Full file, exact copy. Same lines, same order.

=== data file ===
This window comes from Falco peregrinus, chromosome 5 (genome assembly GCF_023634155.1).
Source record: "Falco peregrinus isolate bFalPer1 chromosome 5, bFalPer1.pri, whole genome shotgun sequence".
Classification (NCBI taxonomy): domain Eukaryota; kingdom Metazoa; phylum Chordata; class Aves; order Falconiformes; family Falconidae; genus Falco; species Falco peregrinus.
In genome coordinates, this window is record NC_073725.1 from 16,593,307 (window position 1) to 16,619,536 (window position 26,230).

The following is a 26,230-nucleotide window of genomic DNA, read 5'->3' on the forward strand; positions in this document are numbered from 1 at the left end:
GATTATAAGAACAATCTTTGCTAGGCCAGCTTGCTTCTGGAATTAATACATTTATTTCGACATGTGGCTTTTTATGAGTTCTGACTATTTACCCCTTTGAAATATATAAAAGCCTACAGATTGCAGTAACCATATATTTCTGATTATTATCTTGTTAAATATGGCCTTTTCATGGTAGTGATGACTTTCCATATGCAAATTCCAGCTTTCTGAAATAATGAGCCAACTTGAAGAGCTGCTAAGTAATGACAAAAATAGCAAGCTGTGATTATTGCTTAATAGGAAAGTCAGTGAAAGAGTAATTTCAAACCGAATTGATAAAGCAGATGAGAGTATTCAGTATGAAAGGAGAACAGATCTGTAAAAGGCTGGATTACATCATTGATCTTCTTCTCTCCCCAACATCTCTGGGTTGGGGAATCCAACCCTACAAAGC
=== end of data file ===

This window comes from Falco peregrinus, chromosome 5 (genome assembly GCF_023634155.1).
Source record: "Falco peregrinus isolate bFalPer1 chromosome 5, bFalPer1.pri, whole genome shotgun sequence".
Classification (NCBI taxonomy): domain Eukaryota; kingdom Metazoa; phylum Chordata; class Aves; order Falconiformes; family Falconidae; genus Falco; species Falco peregrinus.
In genome coordinates, this window is record NC_073725.1 from 16,593,307 (window position 1) to 16,619,536 (window position 26,230).

The following is a 26,230-nucleotide window of genomic DNA, read 5'->3' on the forward strand; positions in this document are numbered from 1 at the left end:
GATTATAAGAACAATCTTTGCTAGGCCAGCTTGCTTCTGGAATTAATACATTTATTTCGACATGTGGCTTTTTATGAGTTCTGACTATTTACCCCTTTGAAATATATAAAAGCCTACAGATTGCAGTAACCATATATTTCTGATTATTATCTTGTTAAATATGGCCTTTTCATGGTAGTGATGACTTTCCATATGCAAATTCCAGCTTTCTGAAATAATGAGCCAACTTGAAGAGCTGCTAAGTAATGACAAAAATAGCAAGCTGTGATTATTGCTTAATAGGAAAGTCAGTGAAAGAGTAATTTCAAACCGAATTGATAAAGCAGATGAGAGTATTCAGTATGAAAGGAGAACAGATCTGTAAAAGGCTGGATTACATCATTGATCTTCTTCTCTCCCCAACATCTCTGGGTTGGGGAATCCAACCCTACAAAGC